Michael Wilbon has a column up over at ESPN today in which he implores the Cubs to go after Albert Pujols in free agency.
It’s fine as far as it goes, but I tend not to like arguments that basically come down to “how big it would be!” for team X to sign player Y and about how players are “iconic.” I suspect that the idea of franchises “making statements” and adding “credibility” to the team is one that gets talked about by writers approximately 1000 times more than it does in real front offices.
One comment he makes, though, has me thinking:
Asking whether the Cubs really should go after Pujols is like asking whether a team should have taken Lou Gehrig at a similar stage of his career. The notion that Pujols would be overpaid in the final two or three years of a 10-year-contract ignores the fact that he’s been underpaid — not just the first few years, but over his entire career so far, even this coming season at $16 million. Every single at-bat of Pujols’ career suggests he has four to five Hall of Fame seasons left, by which time the Cubs could have won, at long last, a World Series.
Icon status aside, do you go 8-10 years for the Gehrig/Pujols player if you may only get five good years? I’m trying to think of examples in which someone has been burned on the tail end of a long term deal but the general assessment was “it was worth it anyway.” Maybe that will happen with A-Rod. I suppose it could happen with Todd Helton. Anyone else? Any candidates?
The risk stuff on a long term deal for Pujols is probably the more interesting to me than even the “where might he end up if not in St. Louis” question. I’m someone who is probably too risk averse in life. It’s just my disposition. But I also understand the argument which holds that avoiding risks often locks in the downside of something in a far more certain way than taking the risk ever would. Nothing ventured, nothing gained, you know.
Pujols might be the one guy I’d take five great years for even if there’s a great chance he gets old fast later and doesn’t earn his considerable keep. But it’s not an easy call. Which is why it’s probably a good think I’m not the GM of a baseball team.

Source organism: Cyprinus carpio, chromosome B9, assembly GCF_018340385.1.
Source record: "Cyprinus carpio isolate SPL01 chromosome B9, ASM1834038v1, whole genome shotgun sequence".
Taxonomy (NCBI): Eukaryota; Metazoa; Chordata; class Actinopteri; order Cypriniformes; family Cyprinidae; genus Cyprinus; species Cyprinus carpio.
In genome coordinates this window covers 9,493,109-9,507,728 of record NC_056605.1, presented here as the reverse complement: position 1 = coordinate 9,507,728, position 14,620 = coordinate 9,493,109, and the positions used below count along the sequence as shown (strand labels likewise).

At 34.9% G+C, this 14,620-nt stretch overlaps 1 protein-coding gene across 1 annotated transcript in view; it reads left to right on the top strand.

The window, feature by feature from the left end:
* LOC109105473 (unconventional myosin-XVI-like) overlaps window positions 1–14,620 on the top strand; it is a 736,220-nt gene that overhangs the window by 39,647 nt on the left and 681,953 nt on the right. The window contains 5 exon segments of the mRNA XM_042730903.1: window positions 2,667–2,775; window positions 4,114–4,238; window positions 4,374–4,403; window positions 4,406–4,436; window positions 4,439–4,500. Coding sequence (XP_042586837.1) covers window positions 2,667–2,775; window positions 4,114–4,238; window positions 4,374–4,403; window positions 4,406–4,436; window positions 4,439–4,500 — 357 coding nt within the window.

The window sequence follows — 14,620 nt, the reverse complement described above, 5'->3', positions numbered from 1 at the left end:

Double plays come in an assortment of combinations, from the standard 6-4-3 combo to some more unusual patterns. During the Mets’ 5-3 win over the Nationals on Saturday, however, what made this double play strange was less the product of an unorthodox route and almost entirely due to an unexpected collision on the basepaths instead.
In the bottom of the fourth inning, with the Mets trailing 1-0, Zack Wheeler caught Jose Lobaton swinging for strike three. Mets’ backstop Travis d'Arnaud fired the ball to second base, where the ball slipped out of Asdrubal Cabrera‘s glove as Jayson Werth slid into the bag for a stolen base. Second baseman Neil Walker fielded the ball in shallow center field, then tossed it to third base, and Jose Reyes tagged Werth easily for the second out of the play.
The Mets complimented their defensive efforts with a strong showing at the plate, reclaiming the lead with three home runs from Michael Conforto and Jose Reyes to clinch their tenth win of the year.
It’s been a miserable weekend for Nationals’ outfielder Adam Eaton, who stumbled over first base and injured his leg while running out an infield single in Friday’s 7-5 loss to the Mets. While the team officially placed the outfielder on the 10-day disabled list with a left knee strain on Saturday, FOX Sports’ Ken Rosenthal reports that Eaton has been diagnosed with a torn ACL in his left knee and is expected to miss the remainder of the 2017 season. The team has yet to confirm the diagnosis or announce a definite timetable for the 28-year-old’s return, perhaps due to extended evaluations by Eaton’s orthopedic doctor:
The Nationals appear to have several outfield options with Eaton on the disabled list, though they have not pinned down a long-term solution. Center fielder Michael Taylor replaced Eaton on the field during the tail end of Friday’s game, and returned on Saturday to man center and bat second in the lineup. The club also promoted top outfield prospect Rafael Bautista, who slashed .291/.325/.354 with five doubles and a .680 OPS through 19 games in Triple-A Syracuse this season. He’ll assume Eaton’s roster spot and looks to be available for a backup role in the outfield going forward.